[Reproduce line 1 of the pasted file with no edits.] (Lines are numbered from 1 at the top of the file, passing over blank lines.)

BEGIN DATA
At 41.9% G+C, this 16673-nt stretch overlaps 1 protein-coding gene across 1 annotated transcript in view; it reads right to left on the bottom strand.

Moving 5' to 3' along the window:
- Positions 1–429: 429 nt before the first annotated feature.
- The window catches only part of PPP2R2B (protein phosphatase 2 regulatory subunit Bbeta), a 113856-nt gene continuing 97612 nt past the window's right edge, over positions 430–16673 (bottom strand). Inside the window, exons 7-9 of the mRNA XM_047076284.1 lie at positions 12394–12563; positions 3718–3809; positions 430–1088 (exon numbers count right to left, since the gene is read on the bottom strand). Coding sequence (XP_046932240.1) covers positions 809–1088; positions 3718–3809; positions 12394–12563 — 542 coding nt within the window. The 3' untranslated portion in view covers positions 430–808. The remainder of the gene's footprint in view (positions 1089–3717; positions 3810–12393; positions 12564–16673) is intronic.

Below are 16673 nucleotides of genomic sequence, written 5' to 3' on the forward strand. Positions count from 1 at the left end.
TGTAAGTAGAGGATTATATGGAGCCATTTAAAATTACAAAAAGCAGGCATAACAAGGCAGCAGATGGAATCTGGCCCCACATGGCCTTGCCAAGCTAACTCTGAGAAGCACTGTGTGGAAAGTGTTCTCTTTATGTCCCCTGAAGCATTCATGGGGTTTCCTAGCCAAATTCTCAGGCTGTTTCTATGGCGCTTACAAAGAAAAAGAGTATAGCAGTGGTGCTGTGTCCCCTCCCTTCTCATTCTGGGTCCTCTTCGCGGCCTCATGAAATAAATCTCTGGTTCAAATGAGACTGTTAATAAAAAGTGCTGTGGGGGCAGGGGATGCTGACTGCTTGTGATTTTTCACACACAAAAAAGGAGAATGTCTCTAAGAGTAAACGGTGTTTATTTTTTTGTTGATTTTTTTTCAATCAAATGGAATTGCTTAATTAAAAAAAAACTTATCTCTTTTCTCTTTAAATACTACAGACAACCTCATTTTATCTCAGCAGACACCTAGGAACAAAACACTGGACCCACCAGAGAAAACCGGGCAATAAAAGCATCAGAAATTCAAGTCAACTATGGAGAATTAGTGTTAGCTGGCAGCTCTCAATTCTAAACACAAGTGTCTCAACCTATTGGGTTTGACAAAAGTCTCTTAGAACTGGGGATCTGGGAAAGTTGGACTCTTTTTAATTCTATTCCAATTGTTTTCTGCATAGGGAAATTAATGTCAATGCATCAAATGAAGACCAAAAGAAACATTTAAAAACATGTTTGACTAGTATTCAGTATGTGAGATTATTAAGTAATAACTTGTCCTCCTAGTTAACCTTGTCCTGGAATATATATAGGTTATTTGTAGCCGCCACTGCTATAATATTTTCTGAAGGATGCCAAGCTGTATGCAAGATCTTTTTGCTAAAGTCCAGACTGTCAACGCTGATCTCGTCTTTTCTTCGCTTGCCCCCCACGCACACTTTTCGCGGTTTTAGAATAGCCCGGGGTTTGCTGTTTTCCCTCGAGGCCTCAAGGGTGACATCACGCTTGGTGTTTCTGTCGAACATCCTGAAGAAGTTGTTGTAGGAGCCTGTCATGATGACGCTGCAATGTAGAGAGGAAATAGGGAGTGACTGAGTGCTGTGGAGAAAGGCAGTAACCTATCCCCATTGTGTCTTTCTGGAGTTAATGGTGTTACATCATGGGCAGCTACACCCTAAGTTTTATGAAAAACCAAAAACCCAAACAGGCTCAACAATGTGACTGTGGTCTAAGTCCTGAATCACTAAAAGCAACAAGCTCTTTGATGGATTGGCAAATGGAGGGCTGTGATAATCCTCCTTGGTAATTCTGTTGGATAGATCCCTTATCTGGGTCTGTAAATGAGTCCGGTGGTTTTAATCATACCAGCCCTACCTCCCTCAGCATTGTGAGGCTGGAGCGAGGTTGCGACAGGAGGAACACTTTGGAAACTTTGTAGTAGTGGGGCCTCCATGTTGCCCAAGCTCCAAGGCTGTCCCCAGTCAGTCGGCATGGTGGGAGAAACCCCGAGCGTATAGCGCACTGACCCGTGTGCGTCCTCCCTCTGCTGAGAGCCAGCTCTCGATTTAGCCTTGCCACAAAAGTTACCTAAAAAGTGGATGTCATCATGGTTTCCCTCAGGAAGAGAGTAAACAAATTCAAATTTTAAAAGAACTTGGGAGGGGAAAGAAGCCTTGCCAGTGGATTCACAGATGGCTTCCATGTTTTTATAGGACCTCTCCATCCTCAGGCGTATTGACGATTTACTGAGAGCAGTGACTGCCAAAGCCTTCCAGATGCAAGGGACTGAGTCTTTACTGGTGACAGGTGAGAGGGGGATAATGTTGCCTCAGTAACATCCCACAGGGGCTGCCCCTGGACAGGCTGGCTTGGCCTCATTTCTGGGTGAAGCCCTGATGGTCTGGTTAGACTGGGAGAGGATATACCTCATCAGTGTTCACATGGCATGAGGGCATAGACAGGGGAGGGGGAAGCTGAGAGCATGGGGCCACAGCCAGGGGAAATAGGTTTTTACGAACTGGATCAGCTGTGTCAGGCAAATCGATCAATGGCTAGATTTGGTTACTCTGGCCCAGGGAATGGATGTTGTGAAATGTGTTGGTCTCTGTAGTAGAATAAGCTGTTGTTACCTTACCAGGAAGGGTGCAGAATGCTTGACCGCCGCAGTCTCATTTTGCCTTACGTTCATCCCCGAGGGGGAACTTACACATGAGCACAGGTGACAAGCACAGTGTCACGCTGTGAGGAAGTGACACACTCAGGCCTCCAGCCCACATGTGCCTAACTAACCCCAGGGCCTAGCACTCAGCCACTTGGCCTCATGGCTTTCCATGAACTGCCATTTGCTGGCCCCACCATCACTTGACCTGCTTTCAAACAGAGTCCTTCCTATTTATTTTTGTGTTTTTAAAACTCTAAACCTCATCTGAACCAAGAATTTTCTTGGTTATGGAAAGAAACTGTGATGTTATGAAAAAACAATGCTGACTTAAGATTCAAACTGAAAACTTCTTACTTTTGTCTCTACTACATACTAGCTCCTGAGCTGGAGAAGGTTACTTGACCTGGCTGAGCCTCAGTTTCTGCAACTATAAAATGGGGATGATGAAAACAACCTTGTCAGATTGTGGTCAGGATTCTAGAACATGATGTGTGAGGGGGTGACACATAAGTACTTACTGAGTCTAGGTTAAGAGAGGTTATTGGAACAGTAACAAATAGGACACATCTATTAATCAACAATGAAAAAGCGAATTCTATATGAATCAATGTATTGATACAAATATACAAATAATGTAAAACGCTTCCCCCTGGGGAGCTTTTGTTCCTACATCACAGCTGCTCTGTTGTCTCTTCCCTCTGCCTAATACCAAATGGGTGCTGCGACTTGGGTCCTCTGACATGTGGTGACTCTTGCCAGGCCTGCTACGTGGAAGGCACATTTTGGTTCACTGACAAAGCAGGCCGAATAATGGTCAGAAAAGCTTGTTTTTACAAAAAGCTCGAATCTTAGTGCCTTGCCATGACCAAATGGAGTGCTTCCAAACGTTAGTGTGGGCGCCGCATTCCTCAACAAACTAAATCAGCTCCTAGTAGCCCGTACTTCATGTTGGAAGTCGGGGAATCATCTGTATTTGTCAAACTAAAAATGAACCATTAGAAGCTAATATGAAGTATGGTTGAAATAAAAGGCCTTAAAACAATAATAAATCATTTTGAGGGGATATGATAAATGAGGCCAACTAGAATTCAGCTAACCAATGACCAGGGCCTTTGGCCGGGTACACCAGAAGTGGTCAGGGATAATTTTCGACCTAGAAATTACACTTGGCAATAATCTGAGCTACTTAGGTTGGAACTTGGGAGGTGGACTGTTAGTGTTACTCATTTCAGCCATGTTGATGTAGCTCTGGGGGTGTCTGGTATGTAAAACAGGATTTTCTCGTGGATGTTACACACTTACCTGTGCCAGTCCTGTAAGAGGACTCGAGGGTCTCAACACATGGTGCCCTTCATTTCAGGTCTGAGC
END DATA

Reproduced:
At 41.9% G+C, this 16673-nt stretch overlaps 1 protein-coding gene across 1 annotated transcript in view; it reads right to left on the bottom strand.